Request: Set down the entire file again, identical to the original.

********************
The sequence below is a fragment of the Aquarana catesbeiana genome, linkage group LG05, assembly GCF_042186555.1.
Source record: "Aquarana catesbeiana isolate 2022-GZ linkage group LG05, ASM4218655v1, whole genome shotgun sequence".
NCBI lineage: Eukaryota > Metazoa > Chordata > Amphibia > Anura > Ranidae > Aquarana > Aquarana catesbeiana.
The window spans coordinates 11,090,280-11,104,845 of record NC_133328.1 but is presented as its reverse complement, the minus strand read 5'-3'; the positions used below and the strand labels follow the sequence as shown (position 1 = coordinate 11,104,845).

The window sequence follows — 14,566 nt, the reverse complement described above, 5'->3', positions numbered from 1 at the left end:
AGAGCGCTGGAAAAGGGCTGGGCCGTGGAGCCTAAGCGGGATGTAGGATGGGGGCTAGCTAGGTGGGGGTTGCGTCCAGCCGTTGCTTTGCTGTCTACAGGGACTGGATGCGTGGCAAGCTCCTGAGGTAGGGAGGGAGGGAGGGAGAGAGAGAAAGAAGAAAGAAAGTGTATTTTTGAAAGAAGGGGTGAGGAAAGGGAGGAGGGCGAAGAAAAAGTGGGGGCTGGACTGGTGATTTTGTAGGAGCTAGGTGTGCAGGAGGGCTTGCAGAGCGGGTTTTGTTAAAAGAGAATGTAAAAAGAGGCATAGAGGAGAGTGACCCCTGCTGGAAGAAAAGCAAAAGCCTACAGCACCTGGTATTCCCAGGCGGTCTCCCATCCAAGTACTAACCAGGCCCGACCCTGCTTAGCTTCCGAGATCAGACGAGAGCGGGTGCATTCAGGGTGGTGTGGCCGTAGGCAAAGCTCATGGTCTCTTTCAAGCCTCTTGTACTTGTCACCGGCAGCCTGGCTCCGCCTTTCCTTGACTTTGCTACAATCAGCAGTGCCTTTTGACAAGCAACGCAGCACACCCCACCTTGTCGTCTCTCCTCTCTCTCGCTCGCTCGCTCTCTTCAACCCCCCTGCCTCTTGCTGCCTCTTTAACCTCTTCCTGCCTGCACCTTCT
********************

The sequence below is a fragment of the Aquarana catesbeiana genome, linkage group LG05, assembly GCF_042186555.1.
Source record: "Aquarana catesbeiana isolate 2022-GZ linkage group LG05, ASM4218655v1, whole genome shotgun sequence".
NCBI lineage: Eukaryota > Metazoa > Chordata > Amphibia > Anura > Ranidae > Aquarana > Aquarana catesbeiana.
The window spans coordinates 11,090,280-11,104,845 of record NC_133328.1 but is presented as its reverse complement, the minus strand read 5'-3'; the positions used below and the strand labels follow the sequence as shown (position 1 = coordinate 11,104,845).

The window sequence follows — 14,566 nt, the reverse complement described above, 5'->3', positions numbered from 1 at the left end:
AGAGCGCTGGAAAAGGGCTGGGCCGTGGAGCCTAAGCGGGATGTAGGATGGGGGCTAGCTAGGTGGGGGTTGCGTCCAGCCGTTGCTTTGCTGTCTACAGGGACTGGATGCGTGGCAAGCTCCTGAGGTAGGGAGGGAGGGAGGGAGAGAGAGAAAGAAGAAAGAAAGTGTATTTTTGAAAGAAGGGGTGAGGAAAGGGAGGAGGGCGAAGAAAAAGTGGGGGCTGGACTGGTGATTTTGTAGGAGCTAGGTGTGCAGGAGGGCTTGCAGAGCGGGTTTTGTTAAAAGAGAATGTAAAAAGAGGCATAGAGGAGAGTGACCCCTGCTGGAAGAAAAGCAAAAGCCTACAGCACCTGGTATTCCCAGGCGGTCTCCCATCCAAGTACTAACCAGGCCCGACCCTGCTTAGCTTCCGAGATCAGACGAGAGCGGGTGCATTCAGGGTGGTGTGGCCGTAGGCAAAGCTCATGGTCTCTTTCAAGCCTCTTGTACTTGTCACCGGCAGCCTGGCTCCGCCTTTCCTTGACTTTGCTACAATCAGCAGTGCCTTTTGACAAGCAACGCAGCACACCCCACCTTGTCGTCTCTCCTCTCTCTCGCTCGCTCGCTCTCTTCAACCCCCCTGCCTCTTGCTGCCTCTTTAACCTCTTCCTGCCTGCACCTTCT